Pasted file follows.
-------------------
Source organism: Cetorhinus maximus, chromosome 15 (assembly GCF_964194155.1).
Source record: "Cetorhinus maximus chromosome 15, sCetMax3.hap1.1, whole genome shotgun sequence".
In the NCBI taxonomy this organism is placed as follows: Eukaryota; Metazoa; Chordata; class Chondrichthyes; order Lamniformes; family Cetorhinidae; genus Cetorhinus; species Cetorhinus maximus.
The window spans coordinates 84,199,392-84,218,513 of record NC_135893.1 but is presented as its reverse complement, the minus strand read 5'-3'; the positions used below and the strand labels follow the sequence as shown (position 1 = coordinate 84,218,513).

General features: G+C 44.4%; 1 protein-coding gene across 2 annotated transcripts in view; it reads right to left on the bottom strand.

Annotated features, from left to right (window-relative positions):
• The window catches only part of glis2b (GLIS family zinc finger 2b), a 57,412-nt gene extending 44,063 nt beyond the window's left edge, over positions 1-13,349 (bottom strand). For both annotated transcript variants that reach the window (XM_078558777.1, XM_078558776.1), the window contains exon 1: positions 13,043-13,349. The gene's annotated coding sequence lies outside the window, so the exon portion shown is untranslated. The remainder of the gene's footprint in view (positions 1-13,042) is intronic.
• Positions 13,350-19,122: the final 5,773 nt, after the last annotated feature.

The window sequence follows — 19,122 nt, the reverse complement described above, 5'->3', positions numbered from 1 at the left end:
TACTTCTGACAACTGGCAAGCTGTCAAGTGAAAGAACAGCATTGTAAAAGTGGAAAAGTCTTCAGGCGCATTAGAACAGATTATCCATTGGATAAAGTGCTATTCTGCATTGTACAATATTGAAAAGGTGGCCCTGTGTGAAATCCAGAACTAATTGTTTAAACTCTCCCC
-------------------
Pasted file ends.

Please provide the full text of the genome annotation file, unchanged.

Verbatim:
Source organism: Cetorhinus maximus, chromosome 15 (assembly GCF_964194155.1).
Source record: "Cetorhinus maximus chromosome 15, sCetMax3.hap1.1, whole genome shotgun sequence".
In the NCBI taxonomy this organism is placed as follows: Eukaryota; Metazoa; Chordata; class Chondrichthyes; order Lamniformes; family Cetorhinidae; genus Cetorhinus; species Cetorhinus maximus.
The window spans coordinates 84,199,392-84,218,513 of record NC_135893.1 but is presented as its reverse complement, the minus strand read 5'-3'; the positions used below and the strand labels follow the sequence as shown (position 1 = coordinate 84,218,513).

General features: G+C 44.4%; 1 protein-coding gene across 2 annotated transcripts in view; it reads right to left on the bottom strand.

Annotated features, from left to right (window-relative positions):
• The window catches only part of glis2b (GLIS family zinc finger 2b), a 57,412-nt gene extending 44,063 nt beyond the window's left edge, over positions 1-13,349 (bottom strand). For both annotated transcript variants that reach the window (XM_078558777.1, XM_078558776.1), the window contains exon 1: positions 13,043-13,349. The gene's annotated coding sequence lies outside the window, so the exon portion shown is untranslated. The remainder of the gene's footprint in view (positions 1-13,042) is intronic.
• Positions 13,350-19,122: the final 5,773 nt, after the last annotated feature.

The window sequence follows — 19,122 nt, the reverse complement described above, 5'->3', positions numbered from 1 at the left end:
TACTTCTGACAACTGGCAAGCTGTCAAGTGAAAGAACAGCATTGTAAAAGTGGAAAAGTCTTCAGGCGCATTAGAACAGATTATCCATTGGATAAAGTGCTATTCTGCATTGTACAATATTGAAAAGGTGGCCCTGTGTGAAATCCAGAACTAATTGTTTAAACTCTCCCC